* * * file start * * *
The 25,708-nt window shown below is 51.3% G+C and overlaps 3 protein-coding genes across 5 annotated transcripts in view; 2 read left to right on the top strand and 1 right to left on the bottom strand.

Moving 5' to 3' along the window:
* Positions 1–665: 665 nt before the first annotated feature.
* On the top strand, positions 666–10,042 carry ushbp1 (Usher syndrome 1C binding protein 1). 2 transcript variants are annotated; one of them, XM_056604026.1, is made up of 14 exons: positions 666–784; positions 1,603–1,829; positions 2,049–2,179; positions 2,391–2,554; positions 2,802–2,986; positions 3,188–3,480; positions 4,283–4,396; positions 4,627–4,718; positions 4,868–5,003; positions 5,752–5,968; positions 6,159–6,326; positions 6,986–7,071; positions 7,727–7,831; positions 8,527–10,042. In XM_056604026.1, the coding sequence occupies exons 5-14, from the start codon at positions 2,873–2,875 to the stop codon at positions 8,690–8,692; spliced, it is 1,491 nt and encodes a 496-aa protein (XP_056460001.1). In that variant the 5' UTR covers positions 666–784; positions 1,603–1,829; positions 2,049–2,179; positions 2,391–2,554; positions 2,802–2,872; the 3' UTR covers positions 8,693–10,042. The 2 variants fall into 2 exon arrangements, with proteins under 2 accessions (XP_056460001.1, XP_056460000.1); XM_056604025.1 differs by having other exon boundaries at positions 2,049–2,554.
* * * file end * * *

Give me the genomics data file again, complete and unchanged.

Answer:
The 25,708-nt window shown below is 51.3% G+C and overlaps 3 protein-coding genes across 5 annotated transcripts in view; 2 read left to right on the top strand and 1 right to left on the bottom strand.

Moving 5' to 3' along the window:
* Positions 1–665: 665 nt before the first annotated feature.
* On the top strand, positions 666–10,042 carry ushbp1 (Usher syndrome 1C binding protein 1). 2 transcript variants are annotated; one of them, XM_056604026.1, is made up of 14 exons: positions 666–784; positions 1,603–1,829; positions 2,049–2,179; positions 2,391–2,554; positions 2,802–2,986; positions 3,188–3,480; positions 4,283–4,396; positions 4,627–4,718; positions 4,868–5,003; positions 5,752–5,968; positions 6,159–6,326; positions 6,986–7,071; positions 7,727–7,831; positions 8,527–10,042. In XM_056604026.1, the coding sequence occupies exons 5-14, from the start codon at positions 2,873–2,875 to the stop codon at positions 8,690–8,692; spliced, it is 1,491 nt and encodes a 496-aa protein (XP_056460001.1). In that variant the 5' UTR covers positions 666–784; positions 1,603–1,829; positions 2,049–2,179; positions 2,391–2,554; positions 2,802–2,872; the 3' UTR covers positions 8,693–10,042. The 2 variants fall into 2 exon arrangements, with proteins under 2 accessions (XP_056460001.1, XP_056460000.1); XM_056604025.1 differs by having other exon boundaries at positions 2,049–2,554.